47 years ago on this date, my mother passed away at home with my father by her side.  She had been sick so long we had started praying for what was best for her instead of asking for her to get better. I was in the upstairs bathroom and could hear my father through the open register to the kitchen below when he called the local funeral home director. It was about five in the morning. He said, “Gene, this is George, I hate to ruin your first day of deer season, but I need you to come pick up my wife.”

The first day of deer season was always a big deal in our house. One of my cousins, some of his friends, and other neighbors gathered super early at our place to make the plan of where to hunt, who was going to drive the area (means walk through the fields and woods to make the deer move) and who was going to be stationed to shoot. It was in the days before tree stands were popular. There were usually homemade cookies ready and lots of hot coffee. My cousin did appear that morning, found out the family news and left. I still don’t know if he went home or to the woods.

When someone in your life dies, there is a void because no more memories can be made. You can’t pick up the phone and call that person, they aren’t there to answer. In my case, there was no one there when I got home from school anymore. I was a senior. My sister had moved home to help, but she was at work at 3 pm and my father worked evenings. I don’t tell you this in search of sympathy, but because I have never written it before.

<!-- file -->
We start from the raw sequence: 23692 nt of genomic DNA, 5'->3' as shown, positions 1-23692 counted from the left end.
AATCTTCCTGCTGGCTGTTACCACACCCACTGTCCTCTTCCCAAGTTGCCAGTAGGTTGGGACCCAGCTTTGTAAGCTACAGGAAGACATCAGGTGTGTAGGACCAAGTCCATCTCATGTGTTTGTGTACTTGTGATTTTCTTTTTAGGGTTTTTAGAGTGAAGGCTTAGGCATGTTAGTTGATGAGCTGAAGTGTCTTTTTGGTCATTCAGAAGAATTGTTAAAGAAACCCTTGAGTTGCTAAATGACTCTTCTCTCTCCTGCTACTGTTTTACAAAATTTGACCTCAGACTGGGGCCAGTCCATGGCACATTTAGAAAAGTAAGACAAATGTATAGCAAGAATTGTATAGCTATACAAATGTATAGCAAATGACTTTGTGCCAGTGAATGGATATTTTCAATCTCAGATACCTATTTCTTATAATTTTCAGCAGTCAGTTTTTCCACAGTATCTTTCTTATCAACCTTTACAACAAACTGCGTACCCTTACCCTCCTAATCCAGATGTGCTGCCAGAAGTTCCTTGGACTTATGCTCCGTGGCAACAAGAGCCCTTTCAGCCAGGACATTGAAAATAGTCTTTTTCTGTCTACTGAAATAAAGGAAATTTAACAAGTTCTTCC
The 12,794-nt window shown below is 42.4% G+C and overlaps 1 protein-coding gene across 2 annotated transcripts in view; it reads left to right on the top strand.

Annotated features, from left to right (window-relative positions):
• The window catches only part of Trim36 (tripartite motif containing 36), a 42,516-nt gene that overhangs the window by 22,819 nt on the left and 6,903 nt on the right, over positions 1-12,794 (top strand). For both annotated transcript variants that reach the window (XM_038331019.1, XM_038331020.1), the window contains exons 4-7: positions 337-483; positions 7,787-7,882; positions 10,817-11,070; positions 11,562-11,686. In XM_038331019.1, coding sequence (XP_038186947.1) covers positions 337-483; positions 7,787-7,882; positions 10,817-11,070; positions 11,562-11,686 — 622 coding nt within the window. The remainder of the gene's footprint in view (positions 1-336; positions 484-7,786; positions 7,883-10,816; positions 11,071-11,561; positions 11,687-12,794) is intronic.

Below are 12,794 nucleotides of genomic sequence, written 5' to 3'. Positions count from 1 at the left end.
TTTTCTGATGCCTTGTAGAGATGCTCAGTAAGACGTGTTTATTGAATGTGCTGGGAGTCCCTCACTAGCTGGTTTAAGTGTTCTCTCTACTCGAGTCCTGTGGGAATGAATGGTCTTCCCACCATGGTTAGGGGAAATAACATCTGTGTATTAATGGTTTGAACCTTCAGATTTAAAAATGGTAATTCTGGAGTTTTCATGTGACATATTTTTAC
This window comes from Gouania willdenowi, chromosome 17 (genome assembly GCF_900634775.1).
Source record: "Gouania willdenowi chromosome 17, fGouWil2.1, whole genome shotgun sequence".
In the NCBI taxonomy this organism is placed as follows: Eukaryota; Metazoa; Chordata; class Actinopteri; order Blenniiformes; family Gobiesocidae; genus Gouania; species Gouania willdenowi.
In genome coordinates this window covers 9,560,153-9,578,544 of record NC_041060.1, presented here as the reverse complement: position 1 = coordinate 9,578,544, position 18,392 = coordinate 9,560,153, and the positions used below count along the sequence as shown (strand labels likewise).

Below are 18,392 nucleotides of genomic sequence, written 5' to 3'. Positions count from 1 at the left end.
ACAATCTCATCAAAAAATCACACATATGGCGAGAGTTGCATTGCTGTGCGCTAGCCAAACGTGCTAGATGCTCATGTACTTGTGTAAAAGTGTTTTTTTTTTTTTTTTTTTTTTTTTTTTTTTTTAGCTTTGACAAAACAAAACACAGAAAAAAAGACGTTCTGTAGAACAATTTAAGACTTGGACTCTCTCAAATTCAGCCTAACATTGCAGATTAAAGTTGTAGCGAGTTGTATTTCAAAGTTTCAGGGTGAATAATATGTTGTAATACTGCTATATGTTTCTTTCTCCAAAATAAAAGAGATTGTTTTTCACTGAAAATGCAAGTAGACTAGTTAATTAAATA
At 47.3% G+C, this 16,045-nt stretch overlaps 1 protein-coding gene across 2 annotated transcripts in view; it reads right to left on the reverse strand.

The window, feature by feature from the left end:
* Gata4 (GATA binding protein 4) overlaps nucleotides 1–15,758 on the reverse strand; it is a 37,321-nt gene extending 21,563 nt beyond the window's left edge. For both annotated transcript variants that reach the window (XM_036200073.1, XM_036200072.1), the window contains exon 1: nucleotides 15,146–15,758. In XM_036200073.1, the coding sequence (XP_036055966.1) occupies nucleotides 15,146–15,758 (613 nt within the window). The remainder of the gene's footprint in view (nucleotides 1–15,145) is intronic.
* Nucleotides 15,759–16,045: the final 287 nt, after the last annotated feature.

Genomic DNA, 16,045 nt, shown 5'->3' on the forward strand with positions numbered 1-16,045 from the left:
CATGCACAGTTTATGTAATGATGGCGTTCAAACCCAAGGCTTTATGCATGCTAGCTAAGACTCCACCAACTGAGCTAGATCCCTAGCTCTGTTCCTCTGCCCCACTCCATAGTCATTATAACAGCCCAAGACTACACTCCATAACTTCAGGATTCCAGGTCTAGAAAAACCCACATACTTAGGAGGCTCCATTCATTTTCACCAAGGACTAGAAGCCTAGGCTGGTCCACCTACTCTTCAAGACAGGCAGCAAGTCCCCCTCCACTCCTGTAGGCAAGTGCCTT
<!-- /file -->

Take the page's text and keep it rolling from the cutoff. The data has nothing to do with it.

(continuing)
The event changed my life in many different ways. I recently reconnected with a school chum I hadn’t talked to in 45 years. She told me she didn’t know what to say to me at the time, so she quit talking to me. Now I understand why it seemed my friends distanced themselves that last year of school. I had always thought it was me who moved away from them because now I was different.

When I sat down to write this, I was going to tell you about my mother who taught pie-making to the 4-H club, (pictured above-1960). I was going to tell you she did copper tooling and made wallets and belts out of leather. She had a great friend, Doris, that caned chairs with her and made fresh pine bough Christmas wreaths. Mom read a lot and taught me to look things up for myself. She also made the prettiest decorated birthday cakes. I can picture one of my own that had sky blue-pink roses and ribbons on it. So many memories, but the list is nowhere near long enough to be “normal,” whatever normal is.

My sisters and I are getting together for the weekend and we are taking a family friend we haven’t seen in over 40 years to lunch. I hope the restaurant doesn’t close after lunch because we will still be reminiscing and could probably stay through supper. It will be a great weekend of memory making and remembering.